Israel Military Industries, Largest Private-sector Defense Manufacturer Revive Privatization Talks

Other private arms manufacturers worry that Israel would fail to get a fair price for the company and would harm local companies competing for contracts with the Israel Defense Forces

File photo: A helmet manufactured by Elbit.
File photo: A helmet manufactured by Elbit. Lockheed Martin

Talks to sell government-owned Israel Military Industries to Elbit System have been renewed in the last several days even as two other state-owned enterprises are expressing concerns that Elbit will have too much control over the country’s defense industry.

Industry sources and the Finance Ministry confirmed on Sunday that Elbit executives and treasury officials had begun talks about the price Elbit will pay for IMI even though the government has conducted no valuation of the company.

Elbit, Israel’s biggest private-sector defense manufacturer, emerged as the sole bidder in competitive bidding to buy IMI, which aroused criticism that the state would fail to get a fair price for the company and would harm local companies competing for contracts with the Israel Defense Forces.

“Everyone knows that the tender is sewn up,” said a defense ministry source who asked not to be identified. 

“The antitrust commissioner knows that the political echelon wants the deal done and it’s hard to imagine her halting the process. Also the state comptroller, who investigated whether there was anything improper in the tender process, gave a green light to continue. It doesn’t seem anything will stop it.”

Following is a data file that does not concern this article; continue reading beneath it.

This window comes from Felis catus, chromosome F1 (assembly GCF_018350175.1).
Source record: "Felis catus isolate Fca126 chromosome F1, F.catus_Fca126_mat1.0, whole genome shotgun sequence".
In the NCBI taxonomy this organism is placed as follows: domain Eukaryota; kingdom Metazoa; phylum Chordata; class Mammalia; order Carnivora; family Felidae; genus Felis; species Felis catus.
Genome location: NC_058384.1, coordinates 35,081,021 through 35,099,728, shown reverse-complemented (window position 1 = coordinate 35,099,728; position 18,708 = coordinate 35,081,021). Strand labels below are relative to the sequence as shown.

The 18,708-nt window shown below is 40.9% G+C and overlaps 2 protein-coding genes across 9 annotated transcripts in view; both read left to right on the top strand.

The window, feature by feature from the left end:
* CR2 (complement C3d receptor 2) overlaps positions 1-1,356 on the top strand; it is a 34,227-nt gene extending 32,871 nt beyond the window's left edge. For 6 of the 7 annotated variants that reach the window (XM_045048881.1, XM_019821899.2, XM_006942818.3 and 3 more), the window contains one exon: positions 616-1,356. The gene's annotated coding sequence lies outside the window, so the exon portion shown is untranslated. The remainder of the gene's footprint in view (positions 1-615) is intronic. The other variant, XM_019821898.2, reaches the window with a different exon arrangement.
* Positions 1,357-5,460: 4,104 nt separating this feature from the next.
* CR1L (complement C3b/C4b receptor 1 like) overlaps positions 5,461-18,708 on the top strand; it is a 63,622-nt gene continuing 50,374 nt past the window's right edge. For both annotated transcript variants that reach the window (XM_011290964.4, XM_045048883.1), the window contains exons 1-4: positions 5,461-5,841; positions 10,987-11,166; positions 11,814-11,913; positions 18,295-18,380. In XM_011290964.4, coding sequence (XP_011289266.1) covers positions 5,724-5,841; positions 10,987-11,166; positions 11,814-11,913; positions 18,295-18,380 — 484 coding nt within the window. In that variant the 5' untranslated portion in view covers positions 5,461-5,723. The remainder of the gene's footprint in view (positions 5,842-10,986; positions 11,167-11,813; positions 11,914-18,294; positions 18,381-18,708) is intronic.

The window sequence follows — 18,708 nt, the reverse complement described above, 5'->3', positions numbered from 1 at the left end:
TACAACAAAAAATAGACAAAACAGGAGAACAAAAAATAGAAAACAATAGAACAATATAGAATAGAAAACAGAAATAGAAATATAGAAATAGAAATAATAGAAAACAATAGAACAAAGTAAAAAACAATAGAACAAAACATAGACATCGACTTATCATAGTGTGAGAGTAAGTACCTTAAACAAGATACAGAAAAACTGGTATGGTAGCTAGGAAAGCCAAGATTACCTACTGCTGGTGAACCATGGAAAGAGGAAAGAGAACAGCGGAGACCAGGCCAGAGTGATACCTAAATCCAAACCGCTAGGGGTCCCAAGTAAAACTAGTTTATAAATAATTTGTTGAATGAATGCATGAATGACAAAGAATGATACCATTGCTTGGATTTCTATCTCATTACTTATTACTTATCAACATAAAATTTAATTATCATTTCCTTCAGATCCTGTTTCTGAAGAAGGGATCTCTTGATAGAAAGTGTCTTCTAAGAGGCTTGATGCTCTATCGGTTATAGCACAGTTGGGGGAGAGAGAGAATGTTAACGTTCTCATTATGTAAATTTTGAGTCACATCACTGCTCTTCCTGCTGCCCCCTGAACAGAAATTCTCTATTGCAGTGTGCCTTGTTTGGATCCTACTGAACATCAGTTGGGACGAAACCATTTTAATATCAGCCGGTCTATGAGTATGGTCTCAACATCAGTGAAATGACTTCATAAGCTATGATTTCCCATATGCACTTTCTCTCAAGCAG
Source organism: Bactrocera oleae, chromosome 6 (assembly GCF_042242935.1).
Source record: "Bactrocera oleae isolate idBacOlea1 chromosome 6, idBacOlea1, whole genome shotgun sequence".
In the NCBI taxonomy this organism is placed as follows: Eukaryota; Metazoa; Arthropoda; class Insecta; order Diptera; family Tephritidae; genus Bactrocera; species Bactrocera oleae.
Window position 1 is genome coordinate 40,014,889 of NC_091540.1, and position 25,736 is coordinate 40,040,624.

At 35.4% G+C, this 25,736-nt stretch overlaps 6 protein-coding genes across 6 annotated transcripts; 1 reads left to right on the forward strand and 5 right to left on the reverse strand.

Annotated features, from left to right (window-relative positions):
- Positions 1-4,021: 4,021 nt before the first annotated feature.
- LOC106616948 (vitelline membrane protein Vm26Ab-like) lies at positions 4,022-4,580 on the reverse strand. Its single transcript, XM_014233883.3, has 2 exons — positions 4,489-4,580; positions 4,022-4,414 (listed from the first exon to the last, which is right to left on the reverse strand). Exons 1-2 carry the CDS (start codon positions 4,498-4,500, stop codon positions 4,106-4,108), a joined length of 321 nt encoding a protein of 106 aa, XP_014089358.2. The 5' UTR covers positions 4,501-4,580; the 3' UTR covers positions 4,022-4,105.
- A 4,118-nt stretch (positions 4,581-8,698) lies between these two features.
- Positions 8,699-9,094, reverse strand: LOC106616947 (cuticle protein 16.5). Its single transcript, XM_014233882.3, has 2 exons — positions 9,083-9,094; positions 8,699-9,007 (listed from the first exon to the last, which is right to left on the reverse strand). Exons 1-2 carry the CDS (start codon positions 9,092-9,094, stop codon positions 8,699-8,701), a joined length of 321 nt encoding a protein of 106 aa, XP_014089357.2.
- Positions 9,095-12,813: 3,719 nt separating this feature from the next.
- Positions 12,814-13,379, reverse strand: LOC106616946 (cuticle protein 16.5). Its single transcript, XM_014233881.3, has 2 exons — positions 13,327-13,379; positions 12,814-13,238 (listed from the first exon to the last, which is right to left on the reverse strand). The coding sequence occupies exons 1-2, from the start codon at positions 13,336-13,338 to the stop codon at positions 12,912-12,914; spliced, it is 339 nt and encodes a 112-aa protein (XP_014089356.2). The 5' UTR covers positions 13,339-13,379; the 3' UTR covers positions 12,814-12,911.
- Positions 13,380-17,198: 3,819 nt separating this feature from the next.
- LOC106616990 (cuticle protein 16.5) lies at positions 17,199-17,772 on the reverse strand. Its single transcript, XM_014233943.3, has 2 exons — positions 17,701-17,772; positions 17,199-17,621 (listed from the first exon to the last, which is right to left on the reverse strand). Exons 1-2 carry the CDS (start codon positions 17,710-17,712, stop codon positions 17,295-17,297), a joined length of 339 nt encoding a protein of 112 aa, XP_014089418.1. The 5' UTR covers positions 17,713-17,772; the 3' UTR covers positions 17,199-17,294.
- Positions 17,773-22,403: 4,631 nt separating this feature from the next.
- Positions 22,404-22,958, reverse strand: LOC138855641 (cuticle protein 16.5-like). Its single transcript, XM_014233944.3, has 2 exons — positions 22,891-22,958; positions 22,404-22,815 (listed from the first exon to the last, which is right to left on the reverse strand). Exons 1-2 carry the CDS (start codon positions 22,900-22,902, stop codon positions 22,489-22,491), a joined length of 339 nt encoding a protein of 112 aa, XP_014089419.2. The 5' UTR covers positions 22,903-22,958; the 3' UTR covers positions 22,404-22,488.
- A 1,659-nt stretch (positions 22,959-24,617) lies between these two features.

Nevertheless, officials for state-owned Israel Aerospace Industries and Rafael have been conducting low-level meetings with the Antitrust Authority about ways to protect competition in the domestic defense market and their interests as companies that both compete and cooperate with IMI.

Officials at the two state-owned companies are concerned that they make the same kind of weapons as IMI, principally missiles, rockets and high-tech armoring system for land vehicles, while at the same time they source components, mainly engines, from IMI. 

Officials are concerned that once Elbit gains control of IMI it will be at the mercy of Elbit as to whether IMI continues supplying the components. In addition, they fear that the combined Elbit-IMI company will control some 80% of the market for land-army gear in Israel, putting them at a severe disadvantage in wining new contracts. 

Although some IMI technology has been moved out of the company into a new government enterprise called Tomer, its Slavin division remains inside IMI and will be acquired by Elbit. Defense industry sources said Rafael is weighing a proposal to the Antitrust Authority that would force IMI to divest certain units, mainly Givon and its drone operations. IAI may seek to gain control over the two divisions.

“It will require a new decision by the government and it’s possible Elbit will appeal to the High Court of Justice, unless the State Comptroller’s report, which hasn’t yet been officially published, shows there was something improper in the [tender] process to begin with,” said one source.

Talks have begun with sole bidder, Elbit Industries, about a price for the arms maker